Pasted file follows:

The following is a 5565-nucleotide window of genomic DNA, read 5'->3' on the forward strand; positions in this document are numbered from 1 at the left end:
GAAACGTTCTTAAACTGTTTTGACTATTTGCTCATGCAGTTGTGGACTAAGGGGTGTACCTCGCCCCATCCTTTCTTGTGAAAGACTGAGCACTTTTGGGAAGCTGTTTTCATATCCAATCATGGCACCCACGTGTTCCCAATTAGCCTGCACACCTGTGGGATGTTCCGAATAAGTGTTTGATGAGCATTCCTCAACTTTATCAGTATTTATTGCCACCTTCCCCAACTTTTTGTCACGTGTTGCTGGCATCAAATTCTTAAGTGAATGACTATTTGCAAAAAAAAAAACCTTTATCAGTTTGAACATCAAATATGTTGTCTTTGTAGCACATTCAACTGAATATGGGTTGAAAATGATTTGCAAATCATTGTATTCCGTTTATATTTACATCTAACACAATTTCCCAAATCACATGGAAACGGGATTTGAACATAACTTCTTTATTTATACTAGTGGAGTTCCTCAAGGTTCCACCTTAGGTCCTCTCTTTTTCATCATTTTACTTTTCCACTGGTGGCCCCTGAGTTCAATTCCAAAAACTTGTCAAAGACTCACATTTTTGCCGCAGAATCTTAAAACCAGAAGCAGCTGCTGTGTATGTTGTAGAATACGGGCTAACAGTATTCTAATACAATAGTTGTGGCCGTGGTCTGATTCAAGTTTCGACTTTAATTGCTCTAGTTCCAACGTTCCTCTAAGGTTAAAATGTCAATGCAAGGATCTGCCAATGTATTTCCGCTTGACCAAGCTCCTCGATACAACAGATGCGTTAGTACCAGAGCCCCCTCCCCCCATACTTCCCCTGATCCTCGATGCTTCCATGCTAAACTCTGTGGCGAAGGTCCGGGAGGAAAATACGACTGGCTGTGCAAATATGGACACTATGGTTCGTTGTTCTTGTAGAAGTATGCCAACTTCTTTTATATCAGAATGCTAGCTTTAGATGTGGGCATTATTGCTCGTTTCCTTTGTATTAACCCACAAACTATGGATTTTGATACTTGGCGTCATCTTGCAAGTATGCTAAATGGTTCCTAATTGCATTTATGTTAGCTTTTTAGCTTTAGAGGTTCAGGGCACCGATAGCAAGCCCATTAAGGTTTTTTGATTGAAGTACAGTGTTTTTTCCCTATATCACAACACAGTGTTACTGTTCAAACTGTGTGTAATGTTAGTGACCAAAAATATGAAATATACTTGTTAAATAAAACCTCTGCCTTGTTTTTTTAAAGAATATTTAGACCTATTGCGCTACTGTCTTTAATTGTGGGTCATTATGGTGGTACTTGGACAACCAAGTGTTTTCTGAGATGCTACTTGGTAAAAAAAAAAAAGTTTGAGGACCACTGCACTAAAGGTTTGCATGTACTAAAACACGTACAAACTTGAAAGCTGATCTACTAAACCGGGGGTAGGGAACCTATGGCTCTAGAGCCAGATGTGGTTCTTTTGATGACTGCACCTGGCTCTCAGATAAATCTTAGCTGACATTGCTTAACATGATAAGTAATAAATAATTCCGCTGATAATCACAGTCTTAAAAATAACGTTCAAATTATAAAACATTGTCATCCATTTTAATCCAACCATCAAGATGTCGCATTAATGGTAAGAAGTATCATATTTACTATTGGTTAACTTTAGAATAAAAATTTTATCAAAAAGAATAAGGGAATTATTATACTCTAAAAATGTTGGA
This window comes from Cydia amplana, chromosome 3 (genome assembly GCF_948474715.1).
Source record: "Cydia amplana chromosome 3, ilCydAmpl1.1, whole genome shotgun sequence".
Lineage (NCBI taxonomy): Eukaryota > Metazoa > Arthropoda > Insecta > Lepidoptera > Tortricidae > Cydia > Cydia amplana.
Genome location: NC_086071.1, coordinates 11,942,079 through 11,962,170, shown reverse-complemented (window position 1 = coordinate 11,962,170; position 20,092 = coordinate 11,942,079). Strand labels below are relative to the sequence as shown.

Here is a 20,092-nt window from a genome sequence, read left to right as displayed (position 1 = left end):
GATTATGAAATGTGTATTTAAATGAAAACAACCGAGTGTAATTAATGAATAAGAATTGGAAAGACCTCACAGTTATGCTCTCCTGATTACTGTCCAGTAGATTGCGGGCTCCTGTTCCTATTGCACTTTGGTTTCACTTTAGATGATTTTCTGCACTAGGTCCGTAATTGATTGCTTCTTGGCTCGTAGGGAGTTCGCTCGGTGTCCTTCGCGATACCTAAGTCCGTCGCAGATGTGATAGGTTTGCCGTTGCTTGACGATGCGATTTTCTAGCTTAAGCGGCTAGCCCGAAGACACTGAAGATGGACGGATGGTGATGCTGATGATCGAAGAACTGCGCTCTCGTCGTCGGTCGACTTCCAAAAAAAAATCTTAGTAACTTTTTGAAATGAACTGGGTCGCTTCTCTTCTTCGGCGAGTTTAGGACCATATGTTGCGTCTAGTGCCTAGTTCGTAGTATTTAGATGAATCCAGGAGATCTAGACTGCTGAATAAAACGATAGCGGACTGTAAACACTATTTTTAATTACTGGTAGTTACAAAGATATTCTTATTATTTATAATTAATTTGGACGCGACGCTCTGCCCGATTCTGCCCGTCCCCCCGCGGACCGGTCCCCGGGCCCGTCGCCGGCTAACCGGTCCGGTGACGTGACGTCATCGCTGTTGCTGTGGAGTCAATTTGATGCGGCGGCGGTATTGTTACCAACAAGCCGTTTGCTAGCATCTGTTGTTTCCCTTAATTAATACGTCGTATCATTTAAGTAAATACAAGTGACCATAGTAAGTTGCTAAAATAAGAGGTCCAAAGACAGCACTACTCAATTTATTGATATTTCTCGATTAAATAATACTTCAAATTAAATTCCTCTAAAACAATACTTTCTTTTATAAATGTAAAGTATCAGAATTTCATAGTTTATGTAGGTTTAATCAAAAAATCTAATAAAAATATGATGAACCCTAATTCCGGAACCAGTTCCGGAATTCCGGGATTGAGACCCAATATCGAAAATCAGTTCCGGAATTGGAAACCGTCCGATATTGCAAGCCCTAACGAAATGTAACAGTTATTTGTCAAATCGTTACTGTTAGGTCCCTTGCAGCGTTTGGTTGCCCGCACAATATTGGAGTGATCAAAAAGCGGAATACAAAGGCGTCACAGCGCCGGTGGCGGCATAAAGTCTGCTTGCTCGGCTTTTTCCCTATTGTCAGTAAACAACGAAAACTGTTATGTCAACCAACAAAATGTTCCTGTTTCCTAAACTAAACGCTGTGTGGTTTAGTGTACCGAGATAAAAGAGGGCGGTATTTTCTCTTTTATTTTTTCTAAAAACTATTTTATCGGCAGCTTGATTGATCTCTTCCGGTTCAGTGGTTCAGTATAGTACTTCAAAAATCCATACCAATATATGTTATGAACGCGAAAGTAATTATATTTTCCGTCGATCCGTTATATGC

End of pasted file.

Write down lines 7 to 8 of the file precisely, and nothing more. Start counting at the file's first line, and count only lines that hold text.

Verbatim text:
Here is a 20,092-nt window from a genome sequence, read left to right as displayed (position 1 = left end):
GATTATGAAATGTGTATTTAAATGAAAACAACCGAGTGTAATTAATGAATAAGAATTGGAAAGACCTCACAGTTATGCTCTCCTGATTACTGTCCAGTAGATTGCGGGCTCCTGTTCCTATTGCACTTTGGTTTCACTTTAGATGATTTTCTGCACTAGGTCCGTAATTGATTGCTTCTTGGCTCGTAGGGAGTTCGCTCGGTGTCCTTCGCGATACCTAAGTCCGTCGCAGATGTGATAGGTTTGCCGTTGCTTGACGATGCGATTTTCTAGCTTAAGCGGCTAGCCCGAAGACACTGAAGATGGACGGATGGTGATGCTGATGATCGAAGAACTGCGCTCTCGTCGTCGGTCGACTTCCAAAAAAAAATCTTAGTAACTTTTTGAAATGAACTGGGTCGCTTCTCTTCTTCGGCGAGTTTAGGACCATATGTTGCGTCTAGTGCCTAGTTCGTAGTATTTAGATGAATCCAGGAGATCTAGACTGCTGAATAAAACGATAGCGGACTGTAAACACTATTTTTAATTACTGGTAGTTACAAAGATATTCTTATTATTTATAATTAATTTGGACGCGACGCTCTGCCCGATTCTGCCCGTCCCCCCGCGGACCGGTCCCCGGGCCCGTCGCCGGCTAACCGGTCCGGTGACGTGACGTCATCGCTGTTGCTGTGGAGTCAATTTGATGCGGCGGCGGTATTGTTACCAACAAGCCGTTTGCTAGCATCTGTTGTTTCCCTTAATTAATACGTCGTATCATTTAAGTAAATACAAGTGACCATAGTAAGTTGCTAAAATAAGAGGTCCAAAGACAGCACTACTCAATTTATTGATATTTCTCGATTAAATAATACTTCAAATTAAATTCCTCTAAAACAATACTTTCTTTTATAAATGTAAAGTATCAGAATTTCATAGTTTATGTAGGTTTAATCAAAAAATCTAATAAAAATATGATGAACCCTAATTCCGGAACCAGTTCCGGAATTCCGGGATTGAGACCCAATATCGAAAATCAGTTCCGGAATTGGAAACCGTCCGATATTGCAAGCCCTAACGAAATGTAACAGTTATTTGTCAAATCGTTACTGTTAGGTCCCTTGCAGCGTTTGGTTGCCCGCACAATATTGGAGTGATCAAAAAGCGGAATACAAAGGCGTCACAGCGCCGGTGGCGGCATAAAGTCTGCTTGCTCGGCTTTTTCCCTATTGTCAGTAAACAACGAAAACTGTTATGTCAACCAACAAAATGTTCCTGTTTCCTAAACTAAACGCTGTGTGGTTTAGTGTACCGAGATAAAAGAGGGCGGTATTTTCTCTTTTATTTTTTCTAAAAACTATTTTATCGGCAGCTTGATTGATCTCTTCCGGTTCAGTGGTTCAGTATAGTACTTCAAAAATCCATACCAATATATGTTATGAACGCGAAAGTAATTATATTTTCCGTCGATCCGTTATATGC